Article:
Published Feb 19, 2007What are you up to?
I'm doing The Rick Mercer Report, which means I spend far too much time in the air, but I get to do all sorts of amazing things all over the country. I was in Cold Lake, Alberta in an F-18 fighter jet, I was outside of Ottawa and went took part in a demolition derby. I went skinny dipping with Bob Rae in Northern Ontario. I had a sleepover with Stephen Harper. I'm busy.
What are your current fixations?
I probably came really late, but I find myself spending a ridiculous amount of time on YouTube. I'll find two people lip-syncing to a song that's funny and then I end up watching 50 different people sing "Barbie Girl" until the song gets in my head and I want to jump off a bridge.
Why do you live where you do?
I moved to Toronto when I started doing The Mercer Report, and the main reason was I could get out of Toronto. When I used to be based on the East coast, even though I loved it, the problem was when I went on trips for television, I couldn't really get that far west for time constrictions, because I had to be back Wednesday evening for the script read-through. I wanted to do a show that I knew would take to Iqualuit and Vancouver and New Brunswick, so it made sense to come to the centre.
Name something you consider a mind-altering work of art:
Without sounding like a plebeian, monuments have certainly had an effect on me. The Vietnam War Memorial in Washington, DC was something I didn't expect would have a massive effect on me, and it certainly did. Likewise, I was in France a couple of years ago, in Paris, and the Newfoundland regiment was wiped out at a place called Beaumont-Hamel just outside Paris. When you grow up as a Newfoundlander, you've heard the story time and time again. It was just an hour up the road, so I felt some obligation to go and check it out, but the entire time, I didn't expect it to have any effect on me whatsoever, and it did. In fact, since then I always make a point of visiting Canadian military sites, battle sites, and I find it interesting from an historic point of view but also very moving.
What has been your most memorable or inspirational gig and why?
Being inspirational is not my gig, so I haven't been on stage for many inspirational gigs. Certainly there have been memorable gigs. Last year, when I did the tsumani benefits, in the middle of a normal work week, I managed to take part in a benefit that was three benefits in one week. One was in a private individual's living room and he had more money than God. As a result, myself and Sarah McLachlan and the Barenaked Ladies and Rod Stewart and Robin Williams — all these people played in this guy's living room. It was insane. It was certainly memorable just because I kept thinking "how in God's name did I get here, and why are all these people here, and why are we in this man's living room?" But they raised millions of dollars that night. The next time, we played the Pacific Coliseum and then the next night we played the Saddledome, and I had to do a show that week.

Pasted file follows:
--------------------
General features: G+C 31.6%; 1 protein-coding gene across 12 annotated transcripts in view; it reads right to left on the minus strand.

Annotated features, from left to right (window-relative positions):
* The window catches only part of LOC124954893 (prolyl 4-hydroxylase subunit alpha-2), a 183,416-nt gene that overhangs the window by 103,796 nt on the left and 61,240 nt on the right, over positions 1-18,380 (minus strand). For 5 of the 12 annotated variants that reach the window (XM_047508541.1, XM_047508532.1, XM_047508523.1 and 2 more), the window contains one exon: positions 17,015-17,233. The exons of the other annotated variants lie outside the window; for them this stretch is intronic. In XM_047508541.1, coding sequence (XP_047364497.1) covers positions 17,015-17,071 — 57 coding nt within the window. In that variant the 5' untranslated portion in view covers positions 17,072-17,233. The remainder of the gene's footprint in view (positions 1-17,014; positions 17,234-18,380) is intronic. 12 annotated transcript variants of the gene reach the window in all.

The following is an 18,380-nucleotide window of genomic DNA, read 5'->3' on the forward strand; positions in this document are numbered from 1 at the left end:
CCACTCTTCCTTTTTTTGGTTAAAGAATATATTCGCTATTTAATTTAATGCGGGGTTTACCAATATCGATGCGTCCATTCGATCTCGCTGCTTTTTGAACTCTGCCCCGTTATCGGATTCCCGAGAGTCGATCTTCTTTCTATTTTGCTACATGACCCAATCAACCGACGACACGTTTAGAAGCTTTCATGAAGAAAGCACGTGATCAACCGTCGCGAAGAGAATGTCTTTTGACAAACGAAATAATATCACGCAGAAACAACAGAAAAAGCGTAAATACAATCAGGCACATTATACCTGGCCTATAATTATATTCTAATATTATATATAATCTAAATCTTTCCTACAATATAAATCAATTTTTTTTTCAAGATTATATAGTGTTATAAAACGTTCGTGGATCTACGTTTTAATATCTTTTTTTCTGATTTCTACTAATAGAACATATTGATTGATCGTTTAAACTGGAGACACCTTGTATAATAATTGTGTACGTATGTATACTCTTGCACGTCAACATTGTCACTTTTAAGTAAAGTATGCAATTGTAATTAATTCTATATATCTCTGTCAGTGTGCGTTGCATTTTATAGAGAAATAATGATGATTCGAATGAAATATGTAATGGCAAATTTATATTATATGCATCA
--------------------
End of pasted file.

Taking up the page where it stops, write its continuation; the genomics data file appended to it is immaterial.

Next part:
What have been your career highs and lows?
I get to do things that only show biz allows you to do — it gives you a bit of a backstage pass. Going up in an F-18 and pulling 7.3 Gs and going supersonic is something I'll never forget. Going up with the Snowbirds is something I wanted to do since I was a little kid — that was a career high. Messing around with Prime Ministers – in my geeky mind I consider that a career high. The thing I shot with Jean Chretien at Harvey's a couple of years ago certainly was a high because he was so funny. I felt like I was acting with a great comedian — he did such a good job that day, I don't know if the planets just aligned or what. Anyone in show business has a list of lows that can fill a phone book. Back in my one-man-show days, when you're touring the country, there are times when you're going on stage and you're all alone, and the show is an hour and a half of you alone on stage and there are nine people in the audience — those aren't what you call highs.
What's the meanest thing ever said to you before, during or after a gig?
I have no idea. I certainly get lots of email and I've had people say mean things, but really, water off a duck's back — you can't take that on or you'd go crazy.
What should everyone shut up about?
What traits do you most like and most dislike about yourself?
Dislike, I would suggest procrastination. I think I manage to accomplish a lot in the run of a week, but if I just stopped procrastinating I could probably produce twice as much. I take to sloth naturally. I'd be great at being retired.
What advice should you have taken, but did not?
Stay in school. That would be an important piece of advice that I ignored that in hindsight I regret.